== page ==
Getting Balanced in Bolivia

Thurs 1/20/11, 0:57am
Samaipata, Bolivia

Part 1: Back to Nature

For a week riddled with heinous digestive complications, I’m walking my bike away [up and down crazy beautiful hills] with a lot of amazing experience under my belt.

First, just being out in the campo (country) feeds my soul like nothing else. It’s been too long, and even though every town I’ve been in is surrounded by plenty of natural wonders to explore and trekking opportunities galore, a grand day out is not the same as living in it.

My campsite for the week: high on a hillside in a lush green valley, midway up a series of six gurgling waterfalls, with an ever-changing panoramic view – does pachamama (mother nature) never run out of stunning manifestations? The clouds alone can paint a million pictures, hide the dozens of nearby peaks, or shroud them in a saturnine mist, and fashion every sunset and sunrise (worth getting up for!) A clear view of the 16th century Incan fort El Fuerte, dwarfed in magnitude and encompassed by the sublime form of a woman with child, our mother pachamama, carved not into a mountain, but the mountain carved into her. Those industrious Incas!

sunrise 5:48am
Pachamama & child

Most days were lovingly punctuated by extraordinary weather: deafening thunder crashes out of nowhere – at this altitude you can be drenched in the sunlight of a clear blue sky but suddenly visited by a storm (or sound of it) just over a nearby hill. It’s most fun when it’s ambient but not actually storming down: the other night amid my intense dreaming I was sure someone was outside my tent wiggling a giant saw! By day or night, nearby lightning storms last for hours. Samaipata (and more accurately where I was, Alta Florida, in the hills nearby) is playground of the gods, pure magic.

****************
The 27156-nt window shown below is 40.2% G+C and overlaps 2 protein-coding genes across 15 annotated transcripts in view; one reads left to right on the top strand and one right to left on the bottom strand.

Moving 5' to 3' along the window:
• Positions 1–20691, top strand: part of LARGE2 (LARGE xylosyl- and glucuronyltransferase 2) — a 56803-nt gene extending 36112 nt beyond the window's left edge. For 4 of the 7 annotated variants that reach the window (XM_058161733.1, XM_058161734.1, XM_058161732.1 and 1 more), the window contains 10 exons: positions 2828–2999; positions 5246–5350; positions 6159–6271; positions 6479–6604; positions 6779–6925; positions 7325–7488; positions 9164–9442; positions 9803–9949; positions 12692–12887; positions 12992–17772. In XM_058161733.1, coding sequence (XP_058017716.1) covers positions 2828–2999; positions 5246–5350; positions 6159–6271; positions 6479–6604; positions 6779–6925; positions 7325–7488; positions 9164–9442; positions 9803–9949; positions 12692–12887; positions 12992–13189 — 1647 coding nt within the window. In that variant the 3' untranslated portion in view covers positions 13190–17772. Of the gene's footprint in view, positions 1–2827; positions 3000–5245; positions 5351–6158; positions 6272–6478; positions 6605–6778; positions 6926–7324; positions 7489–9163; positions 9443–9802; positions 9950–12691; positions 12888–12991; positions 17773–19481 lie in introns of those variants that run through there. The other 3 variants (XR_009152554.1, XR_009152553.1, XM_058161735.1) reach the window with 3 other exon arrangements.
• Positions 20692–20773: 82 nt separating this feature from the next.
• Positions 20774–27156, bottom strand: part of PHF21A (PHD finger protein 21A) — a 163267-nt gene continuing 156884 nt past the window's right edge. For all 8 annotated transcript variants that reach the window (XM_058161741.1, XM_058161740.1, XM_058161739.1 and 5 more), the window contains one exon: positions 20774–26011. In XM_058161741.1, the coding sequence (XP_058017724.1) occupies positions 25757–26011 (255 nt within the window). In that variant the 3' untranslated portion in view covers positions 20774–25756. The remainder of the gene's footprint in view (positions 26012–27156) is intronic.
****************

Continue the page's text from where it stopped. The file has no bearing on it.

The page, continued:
You can’t help but feel, in this perfectly wild paradise, that you came second to the world of plants and animals. At first glimpse it’s endless green, but just look a bit closer and there is a mind-boggling variety of plants and trees, many of them ridiculously spikey. I learned last week on a guided trek, a bit higher in the cloud forests, that the oldest plant species didn’t have these defense mechanisms as there were no animals to threaten them, so relatively, I suppose, they might not predate animal, (but they most definitely predate man).

But more sensationally, I love the bugs. I swear the same grasshoppers would visit my tent each morning, waiting for me to unzip my portal so they could hop-in. Furry caterpillars, long centipedes, poisonous millipedes (3-times more venomous than a scorpion), arm-length snakes and big hairy tarantulas, 3-inch black wasps, tiny but arresting black widow spiders (yep I found one while sowing), neon-glow worms, shiny blue/yellow/red and black bees.. it’s an everyday Animal Planet. And they have a black and white pig named Billie, who snorts all day, squeals like crazy at sunset, and always lets me pet him.

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